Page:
There is an argument that even further prolonged lockdowns or a more virulent variant have potential upside for the bond market, as governments step in to provide support and stimulus.


Despite the overall constructive environment for credit, though, uncertainty remains. The Fed’s announcement in December signalled an end to quantitative easing in March 2022 and opened the door to a rate hike thereafter, neither of which are positive for fixed income. A more insular China also feels like a risk for foreign investors, as do the ongoing issues in Chinese real estate. Finally, geopolitical issues, particularly the potential for conflict between China and Taiwan and also Russia and Ukraine, are a concern. While these issues seem to be contained so far, we will continue to monitor them closely.



As expected, sentiment and hence positioning became more neutral again in the final quarter of 2021, reducing the risk of positioning-related market moves. Inflows were primarily from redemptions and coupon reinvestments, while supply remained high. Even the announcement from the Fed of an acceleration of tapering and up to three interest rate rises in 2022 passed with limited reaction. Investors seem more and more happy to look through market events — but are credit markets complacent?



More hawkish central bank policy is inevitably a concern. The Fed is now poised to rapidly curtail monthly asset purchases, which is likely to weigh on the investment grade bond market and could lead to a liquidity drain. By comparison, the ECB is taking a more dovish approach, rolling back crisis-era stimulus but promising to hold down borrowing costs and keeping the door open to further support.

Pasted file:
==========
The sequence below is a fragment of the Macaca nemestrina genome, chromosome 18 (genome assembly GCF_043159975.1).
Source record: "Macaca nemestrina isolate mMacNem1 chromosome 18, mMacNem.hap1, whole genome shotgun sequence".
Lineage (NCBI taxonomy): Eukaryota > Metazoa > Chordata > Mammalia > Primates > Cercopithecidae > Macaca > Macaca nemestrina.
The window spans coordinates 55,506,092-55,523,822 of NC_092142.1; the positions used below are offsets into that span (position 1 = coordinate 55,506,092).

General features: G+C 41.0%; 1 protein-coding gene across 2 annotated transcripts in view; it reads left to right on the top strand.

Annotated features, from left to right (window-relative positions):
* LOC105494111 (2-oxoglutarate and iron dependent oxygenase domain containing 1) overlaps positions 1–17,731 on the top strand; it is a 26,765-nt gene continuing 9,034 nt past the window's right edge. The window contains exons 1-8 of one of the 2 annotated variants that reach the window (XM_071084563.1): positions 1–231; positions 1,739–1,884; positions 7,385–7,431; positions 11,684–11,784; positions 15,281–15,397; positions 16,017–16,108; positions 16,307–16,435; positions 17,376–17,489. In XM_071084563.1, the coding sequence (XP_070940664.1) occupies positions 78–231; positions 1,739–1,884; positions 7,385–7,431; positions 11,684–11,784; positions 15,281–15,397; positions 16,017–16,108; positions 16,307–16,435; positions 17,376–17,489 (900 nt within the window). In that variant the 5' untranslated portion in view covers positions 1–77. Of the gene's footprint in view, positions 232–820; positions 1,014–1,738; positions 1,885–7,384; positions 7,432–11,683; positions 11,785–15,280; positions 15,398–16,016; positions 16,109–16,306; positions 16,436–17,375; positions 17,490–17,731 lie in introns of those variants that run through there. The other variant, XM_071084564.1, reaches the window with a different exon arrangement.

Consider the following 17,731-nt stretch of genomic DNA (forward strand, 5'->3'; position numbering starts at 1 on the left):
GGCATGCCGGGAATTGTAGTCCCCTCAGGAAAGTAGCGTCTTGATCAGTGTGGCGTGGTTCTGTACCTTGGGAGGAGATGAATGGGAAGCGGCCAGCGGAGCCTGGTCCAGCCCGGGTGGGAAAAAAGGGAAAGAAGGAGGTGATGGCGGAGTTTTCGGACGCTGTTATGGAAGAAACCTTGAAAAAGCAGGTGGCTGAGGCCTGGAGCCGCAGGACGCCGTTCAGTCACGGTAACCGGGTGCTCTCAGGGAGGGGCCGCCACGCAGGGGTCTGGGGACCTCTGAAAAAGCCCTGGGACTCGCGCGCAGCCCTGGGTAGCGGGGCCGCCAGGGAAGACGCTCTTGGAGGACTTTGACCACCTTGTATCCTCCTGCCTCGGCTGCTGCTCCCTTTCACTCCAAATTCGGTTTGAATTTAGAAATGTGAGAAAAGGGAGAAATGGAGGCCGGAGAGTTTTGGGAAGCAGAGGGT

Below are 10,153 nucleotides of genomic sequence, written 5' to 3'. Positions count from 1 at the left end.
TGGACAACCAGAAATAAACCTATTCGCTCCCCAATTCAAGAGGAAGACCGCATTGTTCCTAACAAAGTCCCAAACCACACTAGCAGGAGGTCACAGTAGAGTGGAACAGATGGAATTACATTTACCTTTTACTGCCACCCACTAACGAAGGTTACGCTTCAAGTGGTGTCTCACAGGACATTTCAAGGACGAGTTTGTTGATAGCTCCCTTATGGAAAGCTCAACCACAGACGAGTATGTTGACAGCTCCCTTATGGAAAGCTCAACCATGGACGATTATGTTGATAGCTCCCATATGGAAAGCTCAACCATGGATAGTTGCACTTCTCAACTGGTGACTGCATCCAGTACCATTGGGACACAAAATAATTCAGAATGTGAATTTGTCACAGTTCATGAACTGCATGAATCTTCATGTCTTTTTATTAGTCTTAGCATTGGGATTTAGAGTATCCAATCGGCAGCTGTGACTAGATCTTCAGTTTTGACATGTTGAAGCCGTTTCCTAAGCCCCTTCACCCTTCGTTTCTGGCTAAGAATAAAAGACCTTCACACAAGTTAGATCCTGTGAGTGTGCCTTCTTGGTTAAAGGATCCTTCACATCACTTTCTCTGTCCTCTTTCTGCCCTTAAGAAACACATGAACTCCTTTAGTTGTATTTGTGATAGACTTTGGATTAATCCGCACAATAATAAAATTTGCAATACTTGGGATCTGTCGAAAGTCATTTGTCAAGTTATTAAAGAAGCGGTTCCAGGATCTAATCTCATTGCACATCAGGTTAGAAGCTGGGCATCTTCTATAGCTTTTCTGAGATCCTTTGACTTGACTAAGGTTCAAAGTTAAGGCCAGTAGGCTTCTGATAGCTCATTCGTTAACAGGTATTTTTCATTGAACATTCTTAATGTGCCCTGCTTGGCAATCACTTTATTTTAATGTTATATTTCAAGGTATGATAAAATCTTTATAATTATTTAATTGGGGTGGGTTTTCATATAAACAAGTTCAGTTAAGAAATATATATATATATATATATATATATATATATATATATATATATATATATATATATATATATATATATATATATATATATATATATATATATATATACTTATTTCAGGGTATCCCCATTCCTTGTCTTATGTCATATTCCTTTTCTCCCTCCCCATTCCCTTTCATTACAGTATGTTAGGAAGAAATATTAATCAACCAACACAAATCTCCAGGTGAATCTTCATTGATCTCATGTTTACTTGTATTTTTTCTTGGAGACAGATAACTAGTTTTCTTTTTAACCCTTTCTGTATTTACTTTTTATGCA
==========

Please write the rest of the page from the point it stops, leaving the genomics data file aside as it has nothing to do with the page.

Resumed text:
We expect net supply in investment grade to increase, driven by capex and lower levels of excess cash (Figure 1), mainly due to the return of capital to shareholders. Meanwhile, high-yield bond supply should stabilise in 2022, after a record year in terms of issuance volume in 2021.


Figure 1. Investment grade net supply vs US capex ratio

Source: BNP Paribas, Bloomberg as at December 2021. For illustrative purposes only.



Tight investment grade spreads offer little protection through carry. High yield remains attractive over other fixed income segments, as the higher credit spread offers more ‘protection’ in a rising rate environment. Buoyant high yield valuations are partly explained by higher quality, as improving fundamentals translate into more rising star candidates. Having said that, the European high yield segment underperformed in the final quarter of 2021, due to its lower exposure to energy compared to the US. As interest rates rise in 2022, the appeal of high yield over investment grade is likely to continue.